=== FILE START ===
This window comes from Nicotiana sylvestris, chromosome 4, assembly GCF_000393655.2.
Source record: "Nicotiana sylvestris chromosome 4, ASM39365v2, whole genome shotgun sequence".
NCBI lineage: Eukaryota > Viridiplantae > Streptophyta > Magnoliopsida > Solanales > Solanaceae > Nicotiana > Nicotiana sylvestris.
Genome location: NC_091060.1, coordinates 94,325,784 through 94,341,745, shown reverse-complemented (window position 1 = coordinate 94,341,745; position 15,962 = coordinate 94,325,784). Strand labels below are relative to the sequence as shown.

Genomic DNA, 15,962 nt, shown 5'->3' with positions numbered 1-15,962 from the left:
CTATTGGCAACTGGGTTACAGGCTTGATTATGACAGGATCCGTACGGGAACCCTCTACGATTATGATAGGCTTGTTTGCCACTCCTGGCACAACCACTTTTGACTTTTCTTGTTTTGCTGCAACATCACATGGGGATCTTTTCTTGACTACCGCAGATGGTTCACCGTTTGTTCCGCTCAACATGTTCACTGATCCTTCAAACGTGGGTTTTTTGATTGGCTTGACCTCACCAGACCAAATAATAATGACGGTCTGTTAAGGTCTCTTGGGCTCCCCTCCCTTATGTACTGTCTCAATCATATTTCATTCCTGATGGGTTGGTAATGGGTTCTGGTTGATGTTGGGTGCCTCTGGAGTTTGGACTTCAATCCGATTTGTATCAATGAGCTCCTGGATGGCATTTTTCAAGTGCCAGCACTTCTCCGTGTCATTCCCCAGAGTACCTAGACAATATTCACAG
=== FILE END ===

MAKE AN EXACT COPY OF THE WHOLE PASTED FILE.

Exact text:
This window comes from Nicotiana sylvestris, chromosome 4, assembly GCF_000393655.2.
Source record: "Nicotiana sylvestris chromosome 4, ASM39365v2, whole genome shotgun sequence".
NCBI lineage: Eukaryota > Viridiplantae > Streptophyta > Magnoliopsida > Solanales > Solanaceae > Nicotiana > Nicotiana sylvestris.
Genome location: NC_091060.1, coordinates 94,325,784 through 94,341,745, shown reverse-complemented (window position 1 = coordinate 94,341,745; position 15,962 = coordinate 94,325,784). Strand labels below are relative to the sequence as shown.

Genomic DNA, 15,962 nt, shown 5'->3' with positions numbered 1-15,962 from the left:
CTATTGGCAACTGGGTTACAGGCTTGATTATGACAGGATCCGTACGGGAACCCTCTACGATTATGATAGGCTTGTTTGCCACTCCTGGCACAACCACTTTTGACTTTTCTTGTTTTGCTGCAACATCACATGGGGATCTTTTCTTGACTACCGCAGATGGTTCACCGTTTGTTCCGCTCAACATGTTCACTGATCCTTCAAACGTGGGTTTTTTGATTGGCTTGACCTCACCAGACCAAATAATAATGACGGTCTGTTAAGGTCTCTTGGGCTCCCCTCCCTTATGTACTGTCTCAATCATATTTCATTCCTGATGGGTTGGTAATGGGTTCTGGTTGATGTTGGGTGCCTCTGGAGTTTGGACTTCAATCCGATTTGTATCAATGAGCTCCTGGATGGCATTTTTCAAGTGCCAGCACTTCTCCGTGTCATTCCCCAGAGTACCTAGACAATATTCACAG